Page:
Laboratory of proteolytic enzyme chemistry

Department of Peptide and Protein Technologies

Head: Ivan Smirnov

proteolysis, active centers, mechanisms of action, three-dimensional structure, AAA+-proteins, biotechnology

The Laboratory of Proteolytic enzyme chemistry headed by RAS corresponding member RAS V.K. Antonov was founded in 1967 when it separated from the Laboratory of Antibiotic chemistry, led by academician M.M. Shemyakin. From 1992 Prof. L.D. Rumsh is the head of the Laboratory.

Presently, the laboratory performs structure and functional studies of Lon proteases, the research of regulatory roles of enteropeptidase and duodenase towards PAR and also the isolation and study of proteases of extremophilic organisms.

The laboratory participates in scientific and educational activity – three Dr.Sci. theses and more than 50 Ph.D. theses were prepared and defended, moreover, the considerable quantity of student master’s works was executed under the direction of the laboratory’s employees. The laboratory is the organizer of constantly operating all-Moscow Inter-Institute Seminar “Problems and perspectives in studies of proteolytic enzymes”, and also regularly organizes all-Russian symposiums “Chemistry of proteolytic enzymes”

The principal area of the laboratory’s research is the study of proteases which participate in regulation of intracellular proteolysis (ATP-dependent Lon proteases) and protein processing (enteropeptidase, duodenase). The extremophilic proteases are also among primary objects as well as proteases which are crucial for infection process of the diseases caused by such pathogens as Plasmodium falciparum and Human immunodeficiency virus.

The laboratory aims not only to study fundamental problems of modern enzymology (the determination of nature of protease selectivity towards their targets or the research of catalytic mechanism of certain enzymes), but also to work on applied problems (the isolation and study of proteases used in biotechnology and medicine, the search for inhibitors of various proteases and so on).

To investigate the catalytic mechanism of a series of proteolytic enzymes theoretical conformational analysis is successfully applied. An approach to distinguish general basic and covalent catalytic mechanisms of peptide hydrolysis using H218O as a reaction medium was developed. The catalytic mechanism of several proteases and peptidases was established. A peptide hydrolase classification based on the differences in their mechanisms was offered.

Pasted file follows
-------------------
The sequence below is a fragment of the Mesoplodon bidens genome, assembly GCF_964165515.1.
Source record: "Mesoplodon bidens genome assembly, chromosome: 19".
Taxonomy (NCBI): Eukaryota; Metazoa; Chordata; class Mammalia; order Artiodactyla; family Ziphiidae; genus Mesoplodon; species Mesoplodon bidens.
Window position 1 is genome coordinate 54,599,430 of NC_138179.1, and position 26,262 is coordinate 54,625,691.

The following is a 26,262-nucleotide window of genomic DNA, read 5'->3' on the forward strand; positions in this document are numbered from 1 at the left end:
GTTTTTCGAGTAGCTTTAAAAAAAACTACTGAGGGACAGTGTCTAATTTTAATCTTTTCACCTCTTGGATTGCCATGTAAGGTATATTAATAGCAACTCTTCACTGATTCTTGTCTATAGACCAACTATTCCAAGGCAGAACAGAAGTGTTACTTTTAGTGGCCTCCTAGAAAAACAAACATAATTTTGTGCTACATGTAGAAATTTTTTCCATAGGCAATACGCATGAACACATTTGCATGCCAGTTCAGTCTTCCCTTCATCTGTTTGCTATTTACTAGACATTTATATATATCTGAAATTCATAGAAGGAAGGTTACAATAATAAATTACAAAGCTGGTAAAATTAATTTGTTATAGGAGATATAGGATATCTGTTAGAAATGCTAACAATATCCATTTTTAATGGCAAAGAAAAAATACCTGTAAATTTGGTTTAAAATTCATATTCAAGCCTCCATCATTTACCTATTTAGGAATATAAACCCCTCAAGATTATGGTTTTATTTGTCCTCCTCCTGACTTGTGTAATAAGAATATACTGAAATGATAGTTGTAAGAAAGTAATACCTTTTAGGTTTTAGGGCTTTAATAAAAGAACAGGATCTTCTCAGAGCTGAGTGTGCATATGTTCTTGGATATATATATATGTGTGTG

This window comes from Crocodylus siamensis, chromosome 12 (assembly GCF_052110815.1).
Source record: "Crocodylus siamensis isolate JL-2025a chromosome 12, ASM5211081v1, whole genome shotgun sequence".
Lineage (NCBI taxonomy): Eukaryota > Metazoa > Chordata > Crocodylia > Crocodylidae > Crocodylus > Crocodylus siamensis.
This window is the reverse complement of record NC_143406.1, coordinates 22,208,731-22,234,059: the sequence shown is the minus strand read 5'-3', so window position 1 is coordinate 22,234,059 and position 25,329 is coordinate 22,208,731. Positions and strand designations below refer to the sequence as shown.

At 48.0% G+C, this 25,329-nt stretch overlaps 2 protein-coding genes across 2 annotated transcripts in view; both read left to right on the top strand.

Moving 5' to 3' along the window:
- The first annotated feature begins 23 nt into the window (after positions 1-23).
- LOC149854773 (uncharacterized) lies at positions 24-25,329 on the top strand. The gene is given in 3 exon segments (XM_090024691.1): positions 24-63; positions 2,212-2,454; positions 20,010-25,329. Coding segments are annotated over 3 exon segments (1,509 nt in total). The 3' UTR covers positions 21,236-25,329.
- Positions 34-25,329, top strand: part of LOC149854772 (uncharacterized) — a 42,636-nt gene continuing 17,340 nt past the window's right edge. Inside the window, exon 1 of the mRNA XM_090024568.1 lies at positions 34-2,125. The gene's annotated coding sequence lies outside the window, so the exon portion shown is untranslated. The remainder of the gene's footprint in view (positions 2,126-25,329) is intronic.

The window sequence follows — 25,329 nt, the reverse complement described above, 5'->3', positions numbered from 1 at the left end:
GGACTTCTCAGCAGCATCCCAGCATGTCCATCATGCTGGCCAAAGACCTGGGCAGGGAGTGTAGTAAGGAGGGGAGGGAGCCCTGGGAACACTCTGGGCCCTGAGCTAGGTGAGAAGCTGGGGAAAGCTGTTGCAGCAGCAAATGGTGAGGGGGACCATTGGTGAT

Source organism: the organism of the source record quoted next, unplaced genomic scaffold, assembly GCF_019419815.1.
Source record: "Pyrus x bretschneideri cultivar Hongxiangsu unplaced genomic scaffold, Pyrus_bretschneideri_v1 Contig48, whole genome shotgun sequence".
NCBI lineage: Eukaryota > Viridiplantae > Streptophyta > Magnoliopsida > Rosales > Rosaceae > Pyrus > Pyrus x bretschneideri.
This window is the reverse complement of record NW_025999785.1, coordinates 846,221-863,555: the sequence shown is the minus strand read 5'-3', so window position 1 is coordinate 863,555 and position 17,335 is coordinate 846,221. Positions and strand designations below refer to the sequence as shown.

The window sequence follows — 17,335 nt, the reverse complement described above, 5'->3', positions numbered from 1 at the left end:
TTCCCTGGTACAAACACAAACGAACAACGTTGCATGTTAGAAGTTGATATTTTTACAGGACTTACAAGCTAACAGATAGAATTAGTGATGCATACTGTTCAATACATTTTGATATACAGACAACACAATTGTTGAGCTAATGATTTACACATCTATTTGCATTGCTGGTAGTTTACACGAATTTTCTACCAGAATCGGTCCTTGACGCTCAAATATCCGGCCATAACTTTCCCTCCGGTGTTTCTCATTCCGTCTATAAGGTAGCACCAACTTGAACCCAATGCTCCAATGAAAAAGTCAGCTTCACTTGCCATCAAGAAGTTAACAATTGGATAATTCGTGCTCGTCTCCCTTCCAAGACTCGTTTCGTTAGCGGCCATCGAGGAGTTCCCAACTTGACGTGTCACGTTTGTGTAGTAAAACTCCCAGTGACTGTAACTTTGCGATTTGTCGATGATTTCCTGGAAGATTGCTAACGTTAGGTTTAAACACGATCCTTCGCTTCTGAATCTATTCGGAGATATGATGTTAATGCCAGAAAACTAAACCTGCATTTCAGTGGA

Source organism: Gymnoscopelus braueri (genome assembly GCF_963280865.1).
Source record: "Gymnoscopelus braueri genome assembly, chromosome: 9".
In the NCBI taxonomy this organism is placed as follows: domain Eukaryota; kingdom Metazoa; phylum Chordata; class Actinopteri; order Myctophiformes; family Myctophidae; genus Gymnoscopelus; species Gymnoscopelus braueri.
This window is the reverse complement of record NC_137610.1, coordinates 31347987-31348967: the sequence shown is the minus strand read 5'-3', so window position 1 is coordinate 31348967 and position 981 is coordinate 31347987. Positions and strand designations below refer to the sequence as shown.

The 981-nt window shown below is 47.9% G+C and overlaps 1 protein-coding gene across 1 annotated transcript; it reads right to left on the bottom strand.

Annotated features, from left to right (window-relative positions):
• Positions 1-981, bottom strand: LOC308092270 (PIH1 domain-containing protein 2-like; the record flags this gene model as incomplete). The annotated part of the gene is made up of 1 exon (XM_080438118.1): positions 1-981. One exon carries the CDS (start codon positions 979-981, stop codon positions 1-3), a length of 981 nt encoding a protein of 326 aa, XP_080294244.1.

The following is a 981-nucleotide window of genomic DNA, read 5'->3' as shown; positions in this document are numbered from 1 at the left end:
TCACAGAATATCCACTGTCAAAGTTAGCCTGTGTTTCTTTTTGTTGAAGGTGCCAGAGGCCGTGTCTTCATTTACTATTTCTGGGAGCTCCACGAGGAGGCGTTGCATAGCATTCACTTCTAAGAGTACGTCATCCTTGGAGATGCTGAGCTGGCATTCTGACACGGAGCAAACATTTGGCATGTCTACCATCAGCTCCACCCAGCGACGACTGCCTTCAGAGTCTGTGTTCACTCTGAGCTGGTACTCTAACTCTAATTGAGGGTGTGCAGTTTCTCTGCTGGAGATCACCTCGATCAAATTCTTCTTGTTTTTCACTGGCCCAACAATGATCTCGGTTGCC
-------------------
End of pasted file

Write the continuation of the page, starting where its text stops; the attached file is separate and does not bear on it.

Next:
Of current interest and importance for retaining a cell proteome are ATP-dependent Lon proteases belonging to the AAA+ protein superfamily.

The proteolytic sites of Lon proteases was found to be represented by Ser-Lys catalytic dyad, and the Lon family to consist of two subfamilies (A and B) differing in arrangement of the fragments surrounding the active site residues, as well as in structural organization of the ATPase domains and a general molecule architecture. The comparative study of the Escherichia coli LonA (EcLonA) and Archaeoglobus fulgidus LonB (AfLonB) proteases revealed the importance of quaternary structure for the occurrence of proteolysis in a processive manner.

The X-ray analysis indicated that proteolytic domains of EcLonA and AfLonB posses the unique fold and form cyclic hexamers in crystals. The monomeric N-terminal subdomain of EcLonA also is of unique spatial structure while the organization of alpha-helical domain of Lons is typical for AAA+ proteins. The obtained results allowed designate Lon family as individual clan SJ in peptide hydrolyzes database MEROPS.

Fig. 1.

The study of gastrointestinal tract proteases resulted in isolation and characterization of novel enzyme – duodenase. The primary and three-dimensional structure of the enzyme were solved and the dual nature of its specificity (trypsin- and chimotrypsin-like) was discovered. The unique features of enteropeptidase from bovine duodenal mucosa possessing an absolute specificity were shown to be stipulated by a complex domain arrangement along with a strict hierarchy of the primary and two secondary substrate binding sites. One secondary substrate binding site provides high specificity while the other allows for high catalytic efficiency.

Data available indicate that duodenase can activate the proenteropeptidase, thereby inducing activation of the digestive proteolytic enzyme cascade. Moreover, the both enteropeptidase and duodenase also displayed a regulatory function relative to the protease activating receptors (PAR).

For the first time protease Ulysses from Drosophila virilis transposon (the aspartate HIV—1 protease homolog) was obtained, the enzyme characteristics were studied and its functional activity confirmed. The approaches for homologous modeling and molecular dynamics applied to design a three-dimensional structure of the protease Ulysses.

Fig. 2.

High-affinity inhibitors were obtained for the other aspartate protease –plasmepsin II from malarial parasite Plasmodium falciparum. The inhibitors were shown to possess expressive selectivity to plasmepsin II compared to human cathepsin D.


Ivan Smirnov

Russia, Moscow, Ul. Miklukho-Maklaya 16/10 — On the map